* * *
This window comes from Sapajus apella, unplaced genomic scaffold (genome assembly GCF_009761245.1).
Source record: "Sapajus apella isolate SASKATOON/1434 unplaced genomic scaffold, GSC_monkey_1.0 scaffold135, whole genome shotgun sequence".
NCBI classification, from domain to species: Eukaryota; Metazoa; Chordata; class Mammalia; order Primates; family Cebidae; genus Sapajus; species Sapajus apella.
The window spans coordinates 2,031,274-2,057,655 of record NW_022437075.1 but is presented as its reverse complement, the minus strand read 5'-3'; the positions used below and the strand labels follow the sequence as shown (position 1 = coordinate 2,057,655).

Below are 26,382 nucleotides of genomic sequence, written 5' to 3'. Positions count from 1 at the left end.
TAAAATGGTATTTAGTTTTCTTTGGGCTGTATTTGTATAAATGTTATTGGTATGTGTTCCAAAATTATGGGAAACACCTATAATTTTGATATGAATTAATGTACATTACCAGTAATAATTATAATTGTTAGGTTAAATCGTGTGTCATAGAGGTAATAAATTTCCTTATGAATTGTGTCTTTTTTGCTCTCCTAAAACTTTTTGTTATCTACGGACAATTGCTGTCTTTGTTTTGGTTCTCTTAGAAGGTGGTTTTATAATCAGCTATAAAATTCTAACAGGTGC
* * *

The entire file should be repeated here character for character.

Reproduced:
This window comes from Sapajus apella, unplaced genomic scaffold (genome assembly GCF_009761245.1).
Source record: "Sapajus apella isolate SASKATOON/1434 unplaced genomic scaffold, GSC_monkey_1.0 scaffold135, whole genome shotgun sequence".
NCBI classification, from domain to species: Eukaryota; Metazoa; Chordata; class Mammalia; order Primates; family Cebidae; genus Sapajus; species Sapajus apella.
The window spans coordinates 2,031,274-2,057,655 of record NW_022437075.1 but is presented as its reverse complement, the minus strand read 5'-3'; the positions used below and the strand labels follow the sequence as shown (position 1 = coordinate 2,057,655).

Below are 26,382 nucleotides of genomic sequence, written 5' to 3'. Positions count from 1 at the left end.
TAAAATGGTATTTAGTTTTCTTTGGGCTGTATTTGTATAAATGTTATTGGTATGTGTTCCAAAATTATGGGAAACACCTATAATTTTGATATGAATTAATGTACATTACCAGTAATAATTATAATTGTTAGGTTAAATCGTGTGTCATAGAGGTAATAAATTTCCTTATGAATTGTGTCTTTTTTGCTCTCCTAAAACTTTTTGTTATCTACGGACAATTGCTGTCTTTGTTTTGGTTCTCTTAGAAGGTGGTTTTATAATCAGCTATAAAATTCTAACAGGTGC